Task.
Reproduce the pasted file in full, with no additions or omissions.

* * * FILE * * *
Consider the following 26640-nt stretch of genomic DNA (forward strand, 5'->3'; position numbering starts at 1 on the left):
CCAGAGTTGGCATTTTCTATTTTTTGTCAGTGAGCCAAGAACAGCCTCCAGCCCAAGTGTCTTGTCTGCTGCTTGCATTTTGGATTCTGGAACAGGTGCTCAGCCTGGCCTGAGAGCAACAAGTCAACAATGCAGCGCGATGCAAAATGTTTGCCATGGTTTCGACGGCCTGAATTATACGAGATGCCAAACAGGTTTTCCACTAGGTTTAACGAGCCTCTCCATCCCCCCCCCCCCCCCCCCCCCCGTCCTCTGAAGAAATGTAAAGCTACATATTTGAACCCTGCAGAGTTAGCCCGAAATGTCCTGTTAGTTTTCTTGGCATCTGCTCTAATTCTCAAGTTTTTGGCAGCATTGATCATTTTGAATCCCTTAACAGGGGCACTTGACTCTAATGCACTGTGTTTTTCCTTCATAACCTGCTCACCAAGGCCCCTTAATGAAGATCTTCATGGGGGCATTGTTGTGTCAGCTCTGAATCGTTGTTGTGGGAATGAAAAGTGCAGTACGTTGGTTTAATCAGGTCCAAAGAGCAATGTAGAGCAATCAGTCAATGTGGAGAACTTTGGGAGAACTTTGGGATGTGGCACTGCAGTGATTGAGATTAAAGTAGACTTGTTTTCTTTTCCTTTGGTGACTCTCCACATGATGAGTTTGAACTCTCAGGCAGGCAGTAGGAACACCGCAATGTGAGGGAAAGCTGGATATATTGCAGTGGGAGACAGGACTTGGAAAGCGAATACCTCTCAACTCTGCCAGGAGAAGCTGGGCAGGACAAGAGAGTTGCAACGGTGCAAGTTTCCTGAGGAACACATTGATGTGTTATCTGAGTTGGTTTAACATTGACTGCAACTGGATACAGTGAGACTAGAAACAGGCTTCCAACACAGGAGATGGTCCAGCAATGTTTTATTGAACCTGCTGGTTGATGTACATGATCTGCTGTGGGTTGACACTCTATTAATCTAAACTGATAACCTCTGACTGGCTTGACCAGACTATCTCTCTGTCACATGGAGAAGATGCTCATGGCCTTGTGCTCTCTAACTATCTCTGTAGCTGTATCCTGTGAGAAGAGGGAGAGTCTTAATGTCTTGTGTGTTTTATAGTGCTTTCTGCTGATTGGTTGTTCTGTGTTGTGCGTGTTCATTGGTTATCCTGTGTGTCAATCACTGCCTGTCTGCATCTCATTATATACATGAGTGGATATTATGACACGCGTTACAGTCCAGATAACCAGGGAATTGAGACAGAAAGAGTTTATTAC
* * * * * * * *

Consider the following 26640-nt stretch of genomic DNA (forward strand, 5'->3'; position numbering starts at 1 on the left):
CCAGAGTTGGCATTTTCTATTTTTTGTCAGTGAGCCAAGAACAGCCTCCAGCCCAAGTGTCTTGTCTGCTGCTTGCATTTTGGATTCTGGAACAGGTGCTCAGCCTGGCCTGAGAGCAACAAGTCAACAATGCAGCGCGATGCAAAATGTTTGCCATGGTTTCGACGGCCTGAATTATACGAGATGCCAAACAGGTTTTCCACTAGGTTTAACGAGCCTCTCCATCCCCCCCCCCCCCCCCCCCCCCGTCCTCTGAAGAAATGTAAAGCTACATATTTGAACCCTGCAGAGTTAGCCCGAAATGTCCTGTTAGTTTTCTTGGCATCTGCTCTAATTCTCAAGTTTTTGGCAGCATTGATCATTTTGAATCCCTTAACAGGGGCACTTGACTCTAATGCACTGTGTTTTTCCTTCATAACCTGCTCACCAAGGCCCCTTAATGAAGATCTTCATGGGGGCATTGTTGTGTCAGCTCTGAATCGTTGTTGTGGGAATGAAAAGTGCAGTACGTTGGTTTAATCAGGTCCAAAGAGCAATGTAGAGCAATCAGTCAATGTGGAGAACTTTGGGAGAACTTTGGGATGTGGCACTGCAGTGATTGAGATTAAAGTAGACTTGTTTTCTTTTCCTTTGGTGACTCTCCACATGATGAGTTTGAACTCTCAGGCAGGCAGTAGGAACACCGCAATGTGAGGGAAAGCTGGATATATTGCAGTGGGAGACAGGACTTGGAAAGCGAATACCTCTCAACTCTGCCAGGAGAAGCTGGGCAGGACAAGAGAGTTGCAACGGTGCAAGTTTCCTGAGGAACACATTGATGTGTTATCTGAGTTGGTTTAACATTGACTGCAACTGGATACAGTGAGACTAGAAACAGGCTTCCAACACAGGAGATGGTCCAGCAATGTTTTATTGAACCTGCTGGTTGATGTACATGATCTGCTGTGGGTTGACACTCTATTAATCTAAACTGATAACCTCTGACTGGCTTGACCAGACTATCTCTCTGTCACATGGAGAAGATGCTCATGGCCTTGTGCTCTCTAACTATCTCTGTAGCTGTATCCTGTGAGAAGAGGGAGAGTCTTAATGTCTTGTGTGTTTTATAGTGCTTTCTGCTGATTGGTTGTTCTGTGTTGTGCGTGTTCATTGGTTATCCTGTGTGTCAATCACTGCCTGTCTGCATCTCATTATATACATGAGTGGATATTATGACACGCGTTACAGTCCAGATAACCAGGGAATTGAGACAGAAAGAGTTTATTAC